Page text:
The Oral Roberts University debate team won fourth place in the National Christian College Forensics Invitational at John Brown University in Siloam Springs, Ark. Several individual competitors also took home awards for their feats in the March 8-10 tournament.
Among those that placed at John Brown was sophomore communication and government major, Rosina Albanese. Albanese placed first in her division in IPDA, which is an individual-based debate, as well as first in the speaking section of NPDA, a debate composed of two-person teams.
This being her first semester on debate, Albanese credits much of her success to debate coach and ORU adjunct professor Molly Brown.
“She’s always encouraging, teaching everyone from where we’re at because of all of her experience. All of us love her. She’s really great,” said Albanese.
Brown teaches debate and an oral communication class at ORU. She also brings professional background as a lawyer to her role as debate advisor.
“She’s been through law school, so she’s really wise in that way,” Albanese said. “She’s very personable, easy to talk to and easy to relate with.”
Others that did well in the competition include Albanese’s partner, senior pre-law government major Aba Hammond. Hammond earned second place in her NPDA division.
Hammond and Albanese also made it to the semifinals in the tournament. Junior Angela Dance received second in the IDPA section.
Senior Josh Wagoner, the sole ORU student to compete in the “varsity” category, earned third place in his IPDA division.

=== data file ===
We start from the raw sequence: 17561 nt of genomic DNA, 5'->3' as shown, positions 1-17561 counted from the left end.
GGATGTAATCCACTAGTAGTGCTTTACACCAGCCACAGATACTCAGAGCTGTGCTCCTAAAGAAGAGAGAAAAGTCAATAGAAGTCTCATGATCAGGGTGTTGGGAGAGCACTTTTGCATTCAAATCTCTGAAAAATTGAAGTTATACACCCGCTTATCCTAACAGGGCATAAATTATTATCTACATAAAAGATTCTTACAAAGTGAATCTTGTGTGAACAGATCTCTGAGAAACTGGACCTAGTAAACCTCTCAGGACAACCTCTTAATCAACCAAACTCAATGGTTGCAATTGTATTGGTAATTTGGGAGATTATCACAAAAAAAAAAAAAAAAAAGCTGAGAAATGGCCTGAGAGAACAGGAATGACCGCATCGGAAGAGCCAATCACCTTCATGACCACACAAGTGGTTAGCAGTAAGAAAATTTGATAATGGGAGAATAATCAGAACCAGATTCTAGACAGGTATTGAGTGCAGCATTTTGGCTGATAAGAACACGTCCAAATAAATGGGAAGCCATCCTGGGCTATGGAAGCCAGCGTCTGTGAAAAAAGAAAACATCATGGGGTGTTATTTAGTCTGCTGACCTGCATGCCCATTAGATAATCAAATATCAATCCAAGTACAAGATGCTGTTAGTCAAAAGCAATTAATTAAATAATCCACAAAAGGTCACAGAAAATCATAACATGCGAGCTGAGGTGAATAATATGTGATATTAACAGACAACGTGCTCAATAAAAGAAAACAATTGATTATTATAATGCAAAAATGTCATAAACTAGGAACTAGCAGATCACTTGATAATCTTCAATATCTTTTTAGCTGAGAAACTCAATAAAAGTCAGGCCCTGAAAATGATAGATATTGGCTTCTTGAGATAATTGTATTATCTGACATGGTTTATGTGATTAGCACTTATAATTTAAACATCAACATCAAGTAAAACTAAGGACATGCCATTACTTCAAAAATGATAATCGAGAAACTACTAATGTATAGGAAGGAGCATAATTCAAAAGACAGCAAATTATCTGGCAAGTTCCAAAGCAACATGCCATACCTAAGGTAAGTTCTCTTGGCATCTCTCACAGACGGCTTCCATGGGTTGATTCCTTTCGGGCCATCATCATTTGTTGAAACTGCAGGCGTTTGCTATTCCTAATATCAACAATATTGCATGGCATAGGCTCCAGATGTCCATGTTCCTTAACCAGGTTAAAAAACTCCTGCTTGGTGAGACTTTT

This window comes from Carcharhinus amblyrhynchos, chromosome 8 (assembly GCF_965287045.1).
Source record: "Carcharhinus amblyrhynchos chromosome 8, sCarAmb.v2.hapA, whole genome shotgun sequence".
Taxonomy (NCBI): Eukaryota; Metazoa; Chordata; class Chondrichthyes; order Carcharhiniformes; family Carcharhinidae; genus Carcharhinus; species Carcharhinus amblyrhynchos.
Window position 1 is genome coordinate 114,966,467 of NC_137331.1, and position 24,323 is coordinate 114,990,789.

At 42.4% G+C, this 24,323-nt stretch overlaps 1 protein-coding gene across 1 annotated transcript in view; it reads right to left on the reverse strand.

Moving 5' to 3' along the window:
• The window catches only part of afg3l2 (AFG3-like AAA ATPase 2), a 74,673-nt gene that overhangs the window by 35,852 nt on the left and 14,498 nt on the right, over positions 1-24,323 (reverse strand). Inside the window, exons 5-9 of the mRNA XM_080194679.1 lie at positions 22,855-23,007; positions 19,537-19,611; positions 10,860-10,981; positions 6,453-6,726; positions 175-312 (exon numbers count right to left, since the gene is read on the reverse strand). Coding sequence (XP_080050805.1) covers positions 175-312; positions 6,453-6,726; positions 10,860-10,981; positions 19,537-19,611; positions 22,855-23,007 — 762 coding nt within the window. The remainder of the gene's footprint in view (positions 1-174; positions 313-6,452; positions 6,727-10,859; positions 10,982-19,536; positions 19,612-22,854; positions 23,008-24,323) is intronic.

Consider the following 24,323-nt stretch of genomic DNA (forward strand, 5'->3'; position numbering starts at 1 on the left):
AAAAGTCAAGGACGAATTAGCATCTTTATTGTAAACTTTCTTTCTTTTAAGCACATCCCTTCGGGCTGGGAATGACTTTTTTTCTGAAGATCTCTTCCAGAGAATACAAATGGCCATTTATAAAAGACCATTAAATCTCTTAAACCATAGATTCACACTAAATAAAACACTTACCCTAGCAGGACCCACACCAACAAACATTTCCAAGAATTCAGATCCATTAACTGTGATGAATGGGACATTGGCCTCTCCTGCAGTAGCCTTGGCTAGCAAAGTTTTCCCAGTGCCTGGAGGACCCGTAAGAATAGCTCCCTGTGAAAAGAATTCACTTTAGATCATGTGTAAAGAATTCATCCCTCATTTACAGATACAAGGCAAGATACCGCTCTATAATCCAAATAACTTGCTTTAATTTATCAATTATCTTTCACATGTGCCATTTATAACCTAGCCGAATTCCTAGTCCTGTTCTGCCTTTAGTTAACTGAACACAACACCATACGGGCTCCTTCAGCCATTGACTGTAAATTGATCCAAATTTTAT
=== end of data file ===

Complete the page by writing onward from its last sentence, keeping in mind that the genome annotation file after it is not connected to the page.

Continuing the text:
Freshman communication major Amir Curry was very pleased with his experience with the debate team and is excited for the future.
“The amount of competition that comes from all over the United States was phenomenal. I had never seen anything like it before,” said Curry.
“We got to travel, and I got to get know my teammates a lot better,” said Curry.
Albanese also enjoyed getting to know her teammates via debate.
“We really bond as a group from going on trips on different weekends and stuff. There are people on the team I wouldn’t typically get to end up bonding with or talking to otherwise, but it happens through debate,” she said. “It’s definitely full of team spirit, even though it’s not really an athletic thing.”
Though the program has recently grown, both Curry and Albanese would like to see it continue to do so, bringing more success to the ORU debate team.
“It’s a great program,” Curry said. “I would really encourage other people to join.”